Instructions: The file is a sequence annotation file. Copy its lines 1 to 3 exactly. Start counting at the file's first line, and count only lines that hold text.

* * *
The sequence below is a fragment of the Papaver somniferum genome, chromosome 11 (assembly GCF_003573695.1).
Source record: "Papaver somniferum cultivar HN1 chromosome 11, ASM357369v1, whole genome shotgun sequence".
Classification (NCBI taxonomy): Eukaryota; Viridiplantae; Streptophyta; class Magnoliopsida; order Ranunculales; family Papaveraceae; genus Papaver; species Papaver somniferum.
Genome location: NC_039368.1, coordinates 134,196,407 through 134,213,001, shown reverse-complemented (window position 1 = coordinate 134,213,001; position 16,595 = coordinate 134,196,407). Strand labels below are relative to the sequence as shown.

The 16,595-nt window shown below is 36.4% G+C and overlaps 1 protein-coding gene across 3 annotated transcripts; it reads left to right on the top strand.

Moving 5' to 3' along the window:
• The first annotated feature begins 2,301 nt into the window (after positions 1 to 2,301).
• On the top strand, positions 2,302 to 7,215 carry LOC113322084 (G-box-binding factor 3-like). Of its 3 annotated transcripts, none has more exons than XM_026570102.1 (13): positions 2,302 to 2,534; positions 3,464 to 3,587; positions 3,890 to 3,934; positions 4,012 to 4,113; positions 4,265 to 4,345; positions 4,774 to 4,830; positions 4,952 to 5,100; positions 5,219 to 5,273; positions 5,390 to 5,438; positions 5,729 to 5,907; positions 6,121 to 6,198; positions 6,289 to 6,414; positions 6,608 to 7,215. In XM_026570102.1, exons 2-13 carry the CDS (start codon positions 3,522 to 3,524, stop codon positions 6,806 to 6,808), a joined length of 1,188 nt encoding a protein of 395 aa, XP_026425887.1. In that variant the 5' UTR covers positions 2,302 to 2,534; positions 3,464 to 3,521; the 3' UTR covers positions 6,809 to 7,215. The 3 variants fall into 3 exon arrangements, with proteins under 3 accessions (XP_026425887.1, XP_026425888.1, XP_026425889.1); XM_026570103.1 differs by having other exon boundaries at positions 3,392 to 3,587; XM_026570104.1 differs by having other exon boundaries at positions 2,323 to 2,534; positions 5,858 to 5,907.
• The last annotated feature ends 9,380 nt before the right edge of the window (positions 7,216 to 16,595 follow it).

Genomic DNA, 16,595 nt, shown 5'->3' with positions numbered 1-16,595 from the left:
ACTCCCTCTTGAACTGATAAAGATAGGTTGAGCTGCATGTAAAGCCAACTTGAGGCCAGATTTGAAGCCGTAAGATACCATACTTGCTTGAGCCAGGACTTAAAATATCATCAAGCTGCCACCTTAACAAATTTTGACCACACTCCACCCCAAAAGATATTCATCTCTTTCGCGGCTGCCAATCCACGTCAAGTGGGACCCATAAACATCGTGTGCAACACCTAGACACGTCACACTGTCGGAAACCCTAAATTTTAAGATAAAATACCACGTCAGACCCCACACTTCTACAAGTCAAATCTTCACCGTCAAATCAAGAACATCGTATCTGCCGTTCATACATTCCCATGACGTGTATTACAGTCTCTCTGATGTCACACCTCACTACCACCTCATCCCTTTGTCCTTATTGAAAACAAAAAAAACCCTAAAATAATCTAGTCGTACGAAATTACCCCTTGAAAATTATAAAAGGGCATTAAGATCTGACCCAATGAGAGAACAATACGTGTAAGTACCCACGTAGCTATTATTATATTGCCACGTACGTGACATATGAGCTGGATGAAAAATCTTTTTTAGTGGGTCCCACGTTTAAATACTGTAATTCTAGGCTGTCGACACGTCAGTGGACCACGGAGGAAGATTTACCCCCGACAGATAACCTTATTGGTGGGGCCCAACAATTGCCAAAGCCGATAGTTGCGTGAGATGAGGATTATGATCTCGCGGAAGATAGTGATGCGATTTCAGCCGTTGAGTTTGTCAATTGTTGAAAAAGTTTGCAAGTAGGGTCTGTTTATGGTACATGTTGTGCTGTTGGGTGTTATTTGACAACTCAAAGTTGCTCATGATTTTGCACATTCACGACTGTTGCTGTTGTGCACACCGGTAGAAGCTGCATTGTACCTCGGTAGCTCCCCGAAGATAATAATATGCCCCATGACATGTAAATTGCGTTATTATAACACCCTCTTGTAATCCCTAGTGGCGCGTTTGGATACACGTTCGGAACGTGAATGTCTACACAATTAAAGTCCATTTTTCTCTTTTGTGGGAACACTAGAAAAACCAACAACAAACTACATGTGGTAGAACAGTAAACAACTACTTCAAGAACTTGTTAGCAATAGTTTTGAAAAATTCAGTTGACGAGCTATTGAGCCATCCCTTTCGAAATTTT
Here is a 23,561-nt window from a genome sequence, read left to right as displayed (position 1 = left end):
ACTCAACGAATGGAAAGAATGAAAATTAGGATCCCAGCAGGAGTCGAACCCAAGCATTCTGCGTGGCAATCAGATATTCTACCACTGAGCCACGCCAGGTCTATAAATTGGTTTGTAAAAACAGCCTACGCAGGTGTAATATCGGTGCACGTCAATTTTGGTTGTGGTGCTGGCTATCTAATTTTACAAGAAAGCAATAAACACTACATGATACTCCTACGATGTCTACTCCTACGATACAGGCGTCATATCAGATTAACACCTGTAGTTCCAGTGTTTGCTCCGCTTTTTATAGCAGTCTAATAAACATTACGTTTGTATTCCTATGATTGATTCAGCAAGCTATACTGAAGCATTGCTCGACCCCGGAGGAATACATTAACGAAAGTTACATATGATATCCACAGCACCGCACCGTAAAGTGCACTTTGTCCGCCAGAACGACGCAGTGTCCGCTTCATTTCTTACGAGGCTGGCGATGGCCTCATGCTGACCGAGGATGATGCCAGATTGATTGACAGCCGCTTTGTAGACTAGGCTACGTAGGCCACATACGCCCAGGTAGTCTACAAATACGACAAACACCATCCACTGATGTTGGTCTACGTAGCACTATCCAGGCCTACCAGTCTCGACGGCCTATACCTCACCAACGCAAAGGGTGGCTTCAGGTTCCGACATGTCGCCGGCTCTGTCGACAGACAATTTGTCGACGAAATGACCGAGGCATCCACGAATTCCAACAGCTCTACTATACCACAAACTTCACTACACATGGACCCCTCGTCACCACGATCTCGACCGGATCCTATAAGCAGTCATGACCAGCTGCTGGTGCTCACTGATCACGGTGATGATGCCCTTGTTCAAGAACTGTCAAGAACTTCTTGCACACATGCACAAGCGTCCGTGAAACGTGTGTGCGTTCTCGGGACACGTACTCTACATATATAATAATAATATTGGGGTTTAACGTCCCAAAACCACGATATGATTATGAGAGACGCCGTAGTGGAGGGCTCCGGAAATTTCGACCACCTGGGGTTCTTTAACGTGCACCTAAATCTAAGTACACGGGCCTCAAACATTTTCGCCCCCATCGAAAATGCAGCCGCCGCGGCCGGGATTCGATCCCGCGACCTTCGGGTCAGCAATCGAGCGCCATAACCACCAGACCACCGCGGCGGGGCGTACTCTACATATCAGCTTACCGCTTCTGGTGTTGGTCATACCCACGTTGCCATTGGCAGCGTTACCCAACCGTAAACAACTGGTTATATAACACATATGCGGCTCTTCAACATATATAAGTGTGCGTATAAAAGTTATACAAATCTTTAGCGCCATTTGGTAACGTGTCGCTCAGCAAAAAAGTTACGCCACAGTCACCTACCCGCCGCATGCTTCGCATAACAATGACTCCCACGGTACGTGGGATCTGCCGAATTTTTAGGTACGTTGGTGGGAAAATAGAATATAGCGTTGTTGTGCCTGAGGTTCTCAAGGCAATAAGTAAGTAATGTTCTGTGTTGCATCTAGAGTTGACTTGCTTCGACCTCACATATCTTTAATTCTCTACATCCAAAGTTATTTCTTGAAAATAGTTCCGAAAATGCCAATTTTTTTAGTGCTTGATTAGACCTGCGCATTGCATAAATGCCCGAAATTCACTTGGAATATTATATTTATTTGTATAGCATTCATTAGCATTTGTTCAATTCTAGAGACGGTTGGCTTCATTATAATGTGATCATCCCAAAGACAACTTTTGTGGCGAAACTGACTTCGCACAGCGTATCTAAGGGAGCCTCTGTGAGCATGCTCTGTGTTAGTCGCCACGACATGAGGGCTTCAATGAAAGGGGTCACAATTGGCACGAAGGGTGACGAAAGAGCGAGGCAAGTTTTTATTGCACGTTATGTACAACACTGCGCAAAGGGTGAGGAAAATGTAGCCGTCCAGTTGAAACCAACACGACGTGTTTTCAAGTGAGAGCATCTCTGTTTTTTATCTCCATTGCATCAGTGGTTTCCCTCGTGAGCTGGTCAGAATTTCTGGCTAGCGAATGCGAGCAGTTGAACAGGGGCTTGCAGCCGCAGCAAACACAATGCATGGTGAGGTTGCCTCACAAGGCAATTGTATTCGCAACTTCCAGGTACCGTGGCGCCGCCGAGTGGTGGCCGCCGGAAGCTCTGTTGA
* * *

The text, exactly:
The sequence below is a fragment of the Papaver somniferum genome, chromosome 11 (assembly GCF_003573695.1).
Source record: "Papaver somniferum cultivar HN1 chromosome 11, ASM357369v1, whole genome shotgun sequence".
Classification (NCBI taxonomy): Eukaryota; Viridiplantae; Streptophyta; class Magnoliopsida; order Ranunculales; family Papaveraceae; genus Papaver; species Papaver somniferum.